“And then we were going to Mass at Christmas once a year, the whole family, so it was just a tradition of the whole town goes to Mass for Christmas, and to thank God for the whole year.”
Although Eduardo said he was not a practising, Catholic, he had always fostered a deep reverence for God.
“I always felt the love of God in my life, and I felt protected, and even though I was doing things, you know, working and pride and vanity and in a very superficial environment, I felt protected by God and I felt like I wanted to love him, and in the way I wanted to love him I thought I was doing the things that I needed to do,” he said.
However, the encounter with his English teacher gave him another perspective.
“She challenged me like nobody had challenged me before – with truth,” he said.
“So when she was telling me the Church was this and this, I didn’t even question it.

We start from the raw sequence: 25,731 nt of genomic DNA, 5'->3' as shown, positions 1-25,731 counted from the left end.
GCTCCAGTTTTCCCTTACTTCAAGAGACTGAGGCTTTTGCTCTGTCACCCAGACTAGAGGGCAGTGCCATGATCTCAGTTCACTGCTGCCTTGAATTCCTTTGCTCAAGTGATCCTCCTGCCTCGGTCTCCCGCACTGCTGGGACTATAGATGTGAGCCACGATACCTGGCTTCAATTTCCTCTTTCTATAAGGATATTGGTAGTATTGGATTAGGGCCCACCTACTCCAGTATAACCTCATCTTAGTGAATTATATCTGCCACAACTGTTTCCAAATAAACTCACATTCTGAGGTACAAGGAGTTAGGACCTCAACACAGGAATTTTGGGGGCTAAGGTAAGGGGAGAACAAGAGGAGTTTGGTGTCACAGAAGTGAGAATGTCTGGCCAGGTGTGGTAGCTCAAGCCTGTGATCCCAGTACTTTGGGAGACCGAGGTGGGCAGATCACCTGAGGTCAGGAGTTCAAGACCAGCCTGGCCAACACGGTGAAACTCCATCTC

“It was a grace.”
Slowly, his English teacher “turned up the volume”, pointing out that Eduardo never really loved God with some of his actions as a Hollywood actor.
“She said, ‘You think that the real man is a Latino lover, a womaniser, and meanwhile here the Church is teaching that we are called to be saints, and you need to live a chaste life and you need to honour the commandments and you need to do this and this and that’,” he said.
“‘So you don’t really love God. You may think you love him, but you’re just compromising all the time and you’re just corrupting your body.’
“And I started crying and my heart was just broken in pieces, and I realised how, it was like God allowed me to see my own misery and my own sinful nature and how people I hurt in the past, and it was scary to see that it was all just about me and me and me.”
Eduardo considered ending his career and becoming a missionary, finding it difficult to land acting jobs that would not offend his faith, family or Latino culture, when his spiritual director advised him to remain in Hollywood.